California’s Online Poker Bill Is Dead; What’s Next?

sealofCaliforniaFor all intents and purposes the proposed California online poker bills are officially dead according to one of the sponsors and a coalition of tribes in California.

With time running out on the legislative session there was little chance an iPoker bill could be passed, but recent comments leave little doubt that 2014 is off the table.

Senator Lou Correa, who introduced SB 1366 earlier this year, told the LA Times on Wednesday that there simply wasn’t enough time to get a bill passed due to the continued disagreements among the varied interests in the state. “Internet poker is an important public policy. We need to make sure it’s done right,” Correa told the Times, intimating that too many major changes would be needed to pass a bill, and the proper diligence could not be done if these changes were to be made.

Correa’s statements were echoed by the coalition of 13 tribes who coalesced earlier this year around their opposition to PokerStars being included in the prospective industry. In a statement sent to the tribes stated in part:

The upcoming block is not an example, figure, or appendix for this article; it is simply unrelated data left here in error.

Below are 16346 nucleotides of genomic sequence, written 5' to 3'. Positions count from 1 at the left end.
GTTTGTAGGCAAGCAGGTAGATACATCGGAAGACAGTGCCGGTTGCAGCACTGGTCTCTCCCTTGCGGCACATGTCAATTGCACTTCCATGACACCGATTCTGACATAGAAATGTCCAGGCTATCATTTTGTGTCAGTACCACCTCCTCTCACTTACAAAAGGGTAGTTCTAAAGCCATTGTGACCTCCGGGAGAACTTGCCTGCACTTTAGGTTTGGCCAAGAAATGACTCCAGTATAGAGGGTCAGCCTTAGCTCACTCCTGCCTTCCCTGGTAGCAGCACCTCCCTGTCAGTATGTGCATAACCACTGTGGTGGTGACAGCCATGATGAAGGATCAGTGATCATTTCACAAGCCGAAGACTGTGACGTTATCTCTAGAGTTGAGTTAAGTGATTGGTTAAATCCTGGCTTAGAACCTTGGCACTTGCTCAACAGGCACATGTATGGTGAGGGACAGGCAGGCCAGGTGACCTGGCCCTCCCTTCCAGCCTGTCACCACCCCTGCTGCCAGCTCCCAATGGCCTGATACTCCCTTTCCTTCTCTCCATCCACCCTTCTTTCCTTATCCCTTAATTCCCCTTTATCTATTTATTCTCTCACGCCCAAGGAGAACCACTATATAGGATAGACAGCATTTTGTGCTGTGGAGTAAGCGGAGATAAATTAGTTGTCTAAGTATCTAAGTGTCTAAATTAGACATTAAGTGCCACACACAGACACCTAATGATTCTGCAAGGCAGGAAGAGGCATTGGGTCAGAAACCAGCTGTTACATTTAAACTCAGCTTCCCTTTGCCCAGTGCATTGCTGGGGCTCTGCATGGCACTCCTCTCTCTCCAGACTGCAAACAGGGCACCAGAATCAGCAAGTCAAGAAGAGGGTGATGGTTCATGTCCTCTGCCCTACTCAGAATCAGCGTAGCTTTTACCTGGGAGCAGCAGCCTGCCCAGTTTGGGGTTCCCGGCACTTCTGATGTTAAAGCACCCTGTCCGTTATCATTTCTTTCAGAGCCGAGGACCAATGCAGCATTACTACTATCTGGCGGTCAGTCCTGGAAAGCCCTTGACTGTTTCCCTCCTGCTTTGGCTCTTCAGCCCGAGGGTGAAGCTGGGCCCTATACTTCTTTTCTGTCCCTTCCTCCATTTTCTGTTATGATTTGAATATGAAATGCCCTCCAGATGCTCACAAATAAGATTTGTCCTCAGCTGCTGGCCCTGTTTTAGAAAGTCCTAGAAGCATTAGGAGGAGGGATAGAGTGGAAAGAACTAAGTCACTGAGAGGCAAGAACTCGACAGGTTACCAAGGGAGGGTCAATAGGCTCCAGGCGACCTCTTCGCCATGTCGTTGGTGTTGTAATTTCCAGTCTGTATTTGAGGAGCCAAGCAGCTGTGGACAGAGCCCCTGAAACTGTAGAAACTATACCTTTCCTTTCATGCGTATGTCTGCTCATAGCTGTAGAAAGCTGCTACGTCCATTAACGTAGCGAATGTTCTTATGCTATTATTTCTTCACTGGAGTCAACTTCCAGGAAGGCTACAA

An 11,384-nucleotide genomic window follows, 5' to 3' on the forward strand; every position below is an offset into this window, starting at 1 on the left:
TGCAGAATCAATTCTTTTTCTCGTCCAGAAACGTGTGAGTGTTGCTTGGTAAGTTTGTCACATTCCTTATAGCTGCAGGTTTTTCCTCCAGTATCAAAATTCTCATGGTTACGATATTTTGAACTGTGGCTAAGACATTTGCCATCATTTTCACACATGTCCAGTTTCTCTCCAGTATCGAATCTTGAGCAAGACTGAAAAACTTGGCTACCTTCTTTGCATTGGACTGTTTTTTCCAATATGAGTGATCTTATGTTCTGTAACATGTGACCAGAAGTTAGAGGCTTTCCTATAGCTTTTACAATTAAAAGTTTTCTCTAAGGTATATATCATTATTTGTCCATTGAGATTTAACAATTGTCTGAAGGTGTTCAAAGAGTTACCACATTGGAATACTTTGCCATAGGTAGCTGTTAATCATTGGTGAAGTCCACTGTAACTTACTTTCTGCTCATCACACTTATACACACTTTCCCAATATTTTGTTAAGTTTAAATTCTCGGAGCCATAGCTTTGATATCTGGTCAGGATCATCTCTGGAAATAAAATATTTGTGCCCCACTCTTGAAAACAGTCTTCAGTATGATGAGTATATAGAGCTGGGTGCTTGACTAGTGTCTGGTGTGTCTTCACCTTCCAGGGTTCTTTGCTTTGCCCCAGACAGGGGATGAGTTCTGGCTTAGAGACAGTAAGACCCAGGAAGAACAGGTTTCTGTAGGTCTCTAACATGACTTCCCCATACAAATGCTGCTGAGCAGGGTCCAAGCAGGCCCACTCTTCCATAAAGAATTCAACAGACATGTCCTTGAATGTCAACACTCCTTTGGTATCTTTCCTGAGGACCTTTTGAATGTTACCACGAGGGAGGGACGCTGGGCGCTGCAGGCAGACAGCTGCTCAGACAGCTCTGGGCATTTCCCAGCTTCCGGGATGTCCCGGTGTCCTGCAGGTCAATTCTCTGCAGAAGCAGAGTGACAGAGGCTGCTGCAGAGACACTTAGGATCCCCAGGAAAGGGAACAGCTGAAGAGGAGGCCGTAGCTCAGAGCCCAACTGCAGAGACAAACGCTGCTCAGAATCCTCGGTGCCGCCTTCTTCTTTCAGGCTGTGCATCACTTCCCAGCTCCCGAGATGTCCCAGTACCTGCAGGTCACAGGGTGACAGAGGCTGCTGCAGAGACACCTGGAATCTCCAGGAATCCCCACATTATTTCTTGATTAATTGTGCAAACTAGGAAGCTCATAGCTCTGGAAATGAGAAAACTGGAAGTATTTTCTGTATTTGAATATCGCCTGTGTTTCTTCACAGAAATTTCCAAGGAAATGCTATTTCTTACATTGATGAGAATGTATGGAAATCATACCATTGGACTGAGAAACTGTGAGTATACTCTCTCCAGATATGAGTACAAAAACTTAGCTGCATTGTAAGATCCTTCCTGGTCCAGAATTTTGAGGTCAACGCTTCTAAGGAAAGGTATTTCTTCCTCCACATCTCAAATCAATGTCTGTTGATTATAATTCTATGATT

Instilling public confidence in the integrity of State-sanctioned Internet poker is a fundamental principle of ours… our tribal leaders have concluded that rushing a bill in the closing days of this legislative session will not allow for the level of careful public examination and confidence an issue of this magnitude requires.

We look forward to continuing the work with legislators, regulators, and stakeholders on a bill that can be brought before the Legislature in 2015.

With these politically powerful tribes pulling their support for a 2014 online poker bill California is left with no conceivable path forward this year, although there is still a single loose end that needs to be tied up: Assemblyman Reginald Jones-Sawyer’s bill, AB 2291.

But as Victor Rocha, the Editor of stated on Twitter:


2015 and beyond

All eyes will now turn to the next legislative session where online poker is once again expected to be addressed.

There are likely to be several serious changes to the landscape, as PokerStars is expected to be licensed in New Jersey in the coming weeks (which would make keeping them out of California under the auspices of a Bad Actor/Tainted Asset clause more problematic), and we also have the unresolved issue of the Santa Ysabel tribe who have stated their plans to launch an online poker room without legislation from the state.

Add in the still unresolved issue of the exclusion of race tracks and smaller card rooms and tribes, and 2015 looks to be just as contentious as 2014.


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